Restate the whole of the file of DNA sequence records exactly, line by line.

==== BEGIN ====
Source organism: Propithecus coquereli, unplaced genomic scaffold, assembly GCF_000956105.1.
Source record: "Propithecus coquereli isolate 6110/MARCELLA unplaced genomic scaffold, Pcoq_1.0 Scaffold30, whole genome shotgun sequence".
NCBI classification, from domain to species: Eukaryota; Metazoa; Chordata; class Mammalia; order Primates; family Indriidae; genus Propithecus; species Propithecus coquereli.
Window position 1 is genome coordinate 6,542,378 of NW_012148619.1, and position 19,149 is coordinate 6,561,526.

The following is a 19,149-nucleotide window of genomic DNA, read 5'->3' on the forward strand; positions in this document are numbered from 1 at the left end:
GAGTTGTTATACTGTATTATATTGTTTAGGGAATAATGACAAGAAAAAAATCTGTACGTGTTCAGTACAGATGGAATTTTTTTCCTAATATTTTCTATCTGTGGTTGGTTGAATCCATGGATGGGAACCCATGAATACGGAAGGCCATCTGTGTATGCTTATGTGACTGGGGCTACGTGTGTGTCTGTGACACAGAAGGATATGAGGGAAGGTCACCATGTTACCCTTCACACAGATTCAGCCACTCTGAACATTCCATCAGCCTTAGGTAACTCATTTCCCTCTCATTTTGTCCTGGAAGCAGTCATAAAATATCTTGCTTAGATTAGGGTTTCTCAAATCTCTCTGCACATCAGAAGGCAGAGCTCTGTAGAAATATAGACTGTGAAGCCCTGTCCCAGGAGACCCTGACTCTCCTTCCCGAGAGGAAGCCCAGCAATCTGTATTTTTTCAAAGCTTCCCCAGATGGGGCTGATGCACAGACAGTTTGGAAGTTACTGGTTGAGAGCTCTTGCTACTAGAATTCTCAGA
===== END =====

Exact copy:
Source organism: Propithecus coquereli, unplaced genomic scaffold, assembly GCF_000956105.1.
Source record: "Propithecus coquereli isolate 6110/MARCELLA unplaced genomic scaffold, Pcoq_1.0 Scaffold30, whole genome shotgun sequence".
NCBI classification, from domain to species: Eukaryota; Metazoa; Chordata; class Mammalia; order Primates; family Indriidae; genus Propithecus; species Propithecus coquereli.
Window position 1 is genome coordinate 6,542,378 of NW_012148619.1, and position 19,149 is coordinate 6,561,526.

The following is a 19,149-nucleotide window of genomic DNA, read 5'->3' on the forward strand; positions in this document are numbered from 1 at the left end:
GAGTTGTTATACTGTATTATATTGTTTAGGGAATAATGACAAGAAAAAAATCTGTACGTGTTCAGTACAGATGGAATTTTTTTCCTAATATTTTCTATCTGTGGTTGGTTGAATCCATGGATGGGAACCCATGAATACGGAAGGCCATCTGTGTATGCTTATGTGACTGGGGCTACGTGTGTGTCTGTGACACAGAAGGATATGAGGGAAGGTCACCATGTTACCCTTCACACAGATTCAGCCACTCTGAACATTCCATCAGCCTTAGGTAACTCATTTCCCTCTCATTTTGTCCTGGAAGCAGTCATAAAATATCTTGCTTAGATTAGGGTTTCTCAAATCTCTCTGCACATCAGAAGGCAGAGCTCTGTAGAAATATAGACTGTGAAGCCCTGTCCCAGGAGACCCTGACTCTCCTTCCCGAGAGGAAGCCCAGCAATCTGTATTTTTTCAAAGCTTCCCCAGATGGGGCTGATGCACAGACAGTTTGGAAGTTACTGGTTGAGAGCTCTTGCTACTAGAATTCTCAGA